- You have ever planned or attempted to commit suicide.
3. Heroin withdrawal puts you at risk of erratic and dangerous behavior.
Even detoxers who don’t deliberately attempt suicide may lose their normal judgment to the agitation and anxiety common with heroin withdrawal—or, if they develop severe dehydration as noted above, they may suffer hallucinations from that condition. If they react violently to a surge of panic emotion, they might badly injure themselves by falling or lashing out blindly.
4. During withdrawal is among the riskiest times for a lethal heroin overdose.
Without qualified supervision and support, there’ll be little to stop you from giving up mid-detox and reaching for a fresh dose of heroin—at just the point where your body is physically weakest and has already lost some of its tolerance for the old “normal” dose, and where your judgment is most impaired. (Don’t kid yourself: it’s a lot easier to think “I’ll be just fine” in the pre-visualizing than in the actual attempt.) In that condition, the same size dose that relaxed you a week ago might well kill you today.
Cravings for more heroin, at a dosage level you can no longer tolerate, will likely persist for several weeks after initial detox, which brings us to the final way “home-based” heroin withdrawal can be deadly:
5. Only qualified medical detox can provide you with the best resources—especially professional therapy and long-term support—for staying permanently clean.
And when all you have is the immediate loss of physical cravings, you’re exposing yourself to unnecessary danger in the form of temptations to relapse—which can mean either an “accustomed-level” overdose as described above, or a return to “everyday” addiction for the long term. And long-term addiction will almost certainly kill you eventually, whether through overdose, needle-transmitted infection, accumulated physical damage (especially to the kidneys and liver), or a random act of violence brought on by desperation for more of the drug.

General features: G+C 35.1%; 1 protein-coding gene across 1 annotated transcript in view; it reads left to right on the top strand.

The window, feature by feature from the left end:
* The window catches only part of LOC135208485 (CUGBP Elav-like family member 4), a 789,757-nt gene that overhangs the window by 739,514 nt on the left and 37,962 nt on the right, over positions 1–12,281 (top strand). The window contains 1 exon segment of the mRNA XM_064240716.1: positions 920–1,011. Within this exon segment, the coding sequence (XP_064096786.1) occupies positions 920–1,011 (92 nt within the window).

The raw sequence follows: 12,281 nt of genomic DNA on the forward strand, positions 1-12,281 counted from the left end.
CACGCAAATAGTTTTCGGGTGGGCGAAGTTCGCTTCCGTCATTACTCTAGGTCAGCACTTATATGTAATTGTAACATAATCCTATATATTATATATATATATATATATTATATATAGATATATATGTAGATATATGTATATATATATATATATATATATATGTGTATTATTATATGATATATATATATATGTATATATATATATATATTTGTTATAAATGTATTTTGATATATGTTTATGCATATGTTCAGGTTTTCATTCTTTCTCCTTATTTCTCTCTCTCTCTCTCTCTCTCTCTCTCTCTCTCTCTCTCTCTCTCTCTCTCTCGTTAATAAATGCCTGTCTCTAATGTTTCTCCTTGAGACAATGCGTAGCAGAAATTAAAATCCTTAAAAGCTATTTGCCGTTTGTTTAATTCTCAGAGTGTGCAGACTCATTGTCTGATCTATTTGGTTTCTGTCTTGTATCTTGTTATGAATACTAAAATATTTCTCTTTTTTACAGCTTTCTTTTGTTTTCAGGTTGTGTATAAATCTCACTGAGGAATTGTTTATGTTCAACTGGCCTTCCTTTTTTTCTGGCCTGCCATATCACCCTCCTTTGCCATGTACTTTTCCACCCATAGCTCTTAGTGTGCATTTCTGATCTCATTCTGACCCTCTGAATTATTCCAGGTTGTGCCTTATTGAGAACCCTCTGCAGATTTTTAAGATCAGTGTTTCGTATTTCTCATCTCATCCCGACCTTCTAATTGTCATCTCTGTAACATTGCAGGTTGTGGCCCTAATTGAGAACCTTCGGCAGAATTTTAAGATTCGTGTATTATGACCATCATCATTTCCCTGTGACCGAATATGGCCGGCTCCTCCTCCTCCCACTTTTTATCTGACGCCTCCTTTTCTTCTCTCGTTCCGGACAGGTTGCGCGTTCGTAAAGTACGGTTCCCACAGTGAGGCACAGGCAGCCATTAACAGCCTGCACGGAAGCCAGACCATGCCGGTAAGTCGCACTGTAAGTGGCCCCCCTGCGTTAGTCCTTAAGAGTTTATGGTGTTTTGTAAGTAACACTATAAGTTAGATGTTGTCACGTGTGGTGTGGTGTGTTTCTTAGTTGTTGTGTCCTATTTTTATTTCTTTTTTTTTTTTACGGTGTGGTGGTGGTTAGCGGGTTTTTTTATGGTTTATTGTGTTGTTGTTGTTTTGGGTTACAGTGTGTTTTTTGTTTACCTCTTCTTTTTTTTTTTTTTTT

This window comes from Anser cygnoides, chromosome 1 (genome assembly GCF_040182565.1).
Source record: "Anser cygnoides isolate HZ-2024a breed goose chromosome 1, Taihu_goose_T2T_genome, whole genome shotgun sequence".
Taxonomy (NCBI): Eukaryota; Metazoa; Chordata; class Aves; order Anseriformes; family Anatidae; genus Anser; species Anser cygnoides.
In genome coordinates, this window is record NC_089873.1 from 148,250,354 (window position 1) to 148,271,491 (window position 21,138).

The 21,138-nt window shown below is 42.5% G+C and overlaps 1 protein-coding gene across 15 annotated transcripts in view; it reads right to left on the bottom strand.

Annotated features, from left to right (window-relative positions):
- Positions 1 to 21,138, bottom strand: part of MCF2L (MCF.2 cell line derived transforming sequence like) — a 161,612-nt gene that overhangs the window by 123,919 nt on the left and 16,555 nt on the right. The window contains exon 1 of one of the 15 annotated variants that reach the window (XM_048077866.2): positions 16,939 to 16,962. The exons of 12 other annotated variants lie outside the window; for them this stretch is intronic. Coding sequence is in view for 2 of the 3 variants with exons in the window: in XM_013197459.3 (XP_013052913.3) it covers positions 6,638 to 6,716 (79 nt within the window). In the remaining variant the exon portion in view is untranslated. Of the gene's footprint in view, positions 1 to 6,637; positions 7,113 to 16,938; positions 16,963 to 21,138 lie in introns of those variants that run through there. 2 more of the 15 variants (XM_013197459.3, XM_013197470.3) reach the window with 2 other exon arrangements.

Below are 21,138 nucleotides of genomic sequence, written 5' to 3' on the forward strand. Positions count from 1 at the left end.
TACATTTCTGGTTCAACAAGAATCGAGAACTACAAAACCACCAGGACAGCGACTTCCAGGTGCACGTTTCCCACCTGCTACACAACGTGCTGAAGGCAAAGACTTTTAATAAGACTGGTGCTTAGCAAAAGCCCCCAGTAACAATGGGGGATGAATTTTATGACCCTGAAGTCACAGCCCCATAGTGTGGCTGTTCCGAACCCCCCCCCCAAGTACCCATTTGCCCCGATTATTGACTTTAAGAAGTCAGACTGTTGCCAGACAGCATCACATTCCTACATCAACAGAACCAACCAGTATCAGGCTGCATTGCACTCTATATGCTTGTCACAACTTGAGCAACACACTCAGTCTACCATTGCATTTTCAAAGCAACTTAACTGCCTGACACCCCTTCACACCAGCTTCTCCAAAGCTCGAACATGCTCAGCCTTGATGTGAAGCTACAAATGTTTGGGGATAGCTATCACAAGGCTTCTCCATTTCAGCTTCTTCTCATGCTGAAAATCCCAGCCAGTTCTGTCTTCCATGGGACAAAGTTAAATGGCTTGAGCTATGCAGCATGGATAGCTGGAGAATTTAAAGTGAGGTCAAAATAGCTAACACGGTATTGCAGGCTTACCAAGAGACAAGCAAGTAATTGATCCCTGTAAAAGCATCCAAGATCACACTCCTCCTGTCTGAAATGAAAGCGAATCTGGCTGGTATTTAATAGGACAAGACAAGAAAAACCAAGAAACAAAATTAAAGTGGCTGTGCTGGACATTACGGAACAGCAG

So take the wise course of action and seek professional help today. Just to give a quick idea of the range of options available, a few Google searches yielded the following volumes of results:
- “Rehab centers in Los Angeles”: 82,300,000
- “Drug rehab Los Angeles”: 67,100,000
- “Heroin rehab Los Angeles”: 67,200,000
Of course, it takes more than a top search result under “heroin rehab Los Angeles” to determine whether a particular detox center is right for you. You’ll need to verify its credentials and reputation, check whether your insurance will pay for it, and arrange for an advance visit before committing yourself. (For more hints on finding the right center, see our articles “What to Ask Before Choosing a Treatment Facility,” “How to Choose the Best Drug Detox Center in Los Angeles,” and “Tips to Find a Drug Detox Center That Is Best for You.”) Still, the mere existence of such a wide array of options—in just one metropolitan area—should provide reassurance that the perfect place for you is out there.
Again, don’t waste any more time trying to handle heroin addiction on your own. A better future awaits!
Inland Detox, among the best rehab centers in the Los Angeles vicinity, is located less than two hours away in the Temecula Valley. If you or a loved one are struggling with heroin addiction and need professional detox help, please call (888) 739-8296. We also offer an alcohol detox program and programs for getting off benzodiazepines, cocaine and methamphetamines.